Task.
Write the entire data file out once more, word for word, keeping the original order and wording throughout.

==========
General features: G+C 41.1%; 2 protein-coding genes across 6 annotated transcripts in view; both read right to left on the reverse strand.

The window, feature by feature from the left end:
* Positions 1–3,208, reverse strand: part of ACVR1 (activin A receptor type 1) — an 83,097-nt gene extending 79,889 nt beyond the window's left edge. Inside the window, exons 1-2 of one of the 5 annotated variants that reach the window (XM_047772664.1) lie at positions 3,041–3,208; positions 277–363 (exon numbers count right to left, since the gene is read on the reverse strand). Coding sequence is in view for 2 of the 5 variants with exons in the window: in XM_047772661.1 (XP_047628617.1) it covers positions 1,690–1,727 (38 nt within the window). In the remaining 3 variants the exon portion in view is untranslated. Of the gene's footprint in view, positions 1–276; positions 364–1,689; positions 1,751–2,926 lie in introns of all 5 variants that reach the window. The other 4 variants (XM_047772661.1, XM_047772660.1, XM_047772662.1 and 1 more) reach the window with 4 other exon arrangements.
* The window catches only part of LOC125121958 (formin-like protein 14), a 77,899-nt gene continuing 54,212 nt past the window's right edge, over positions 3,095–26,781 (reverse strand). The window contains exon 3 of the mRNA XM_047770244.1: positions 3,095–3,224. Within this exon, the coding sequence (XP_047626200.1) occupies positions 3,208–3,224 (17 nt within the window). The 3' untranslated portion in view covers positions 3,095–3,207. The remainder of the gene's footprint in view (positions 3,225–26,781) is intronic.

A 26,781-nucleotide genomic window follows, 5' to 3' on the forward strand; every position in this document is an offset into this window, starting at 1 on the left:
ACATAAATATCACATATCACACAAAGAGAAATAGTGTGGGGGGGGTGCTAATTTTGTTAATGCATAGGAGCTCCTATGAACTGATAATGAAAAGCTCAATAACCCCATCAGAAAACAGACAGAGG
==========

General features: G+C 41.1%; 2 protein-coding genes across 6 annotated transcripts in view; both read right to left on the reverse strand.

The window, feature by feature from the left end:
* Positions 1–3,208, reverse strand: part of ACVR1 (activin A receptor type 1) — an 83,097-nt gene extending 79,889 nt beyond the window's left edge. Inside the window, exons 1-2 of one of the 5 annotated variants that reach the window (XM_047772664.1) lie at positions 3,041–3,208; positions 277–363 (exon numbers count right to left, since the gene is read on the reverse strand). Coding sequence is in view for 2 of the 5 variants with exons in the window: in XM_047772661.1 (XP_047628617.1) it covers positions 1,690–1,727 (38 nt within the window). In the remaining 3 variants the exon portion in view is untranslated. Of the gene's footprint in view, positions 1–276; positions 364–1,689; positions 1,751–2,926 lie in introns of all 5 variants that reach the window. The other 4 variants (XM_047772661.1, XM_047772660.1, XM_047772662.1 and 1 more) reach the window with 4 other exon arrangements.
* The window catches only part of LOC125121958 (formin-like protein 14), a 77,899-nt gene continuing 54,212 nt past the window's right edge, over positions 3,095–26,781 (reverse strand). The window contains exon 3 of the mRNA XM_047770244.1: positions 3,095–3,224. Within this exon, the coding sequence (XP_047626200.1) occupies positions 3,208–3,224 (17 nt within the window). The 3' untranslated portion in view covers positions 3,095–3,207. The remainder of the gene's footprint in view (positions 3,225–26,781) is intronic.

A 26,781-nucleotide genomic window follows, 5' to 3' on the forward strand; every position in this document is an offset into this window, starting at 1 on the left:
ACATAAATATCACATATCACACAAAGAGAAATAGTGTGGGGGGGGTGCTAATTTTGTTAATGCATAGGAGCTCCTATGAACTGATAATGAAAAGCTCAATAACCCCATCAGAAAACAGACAGAGG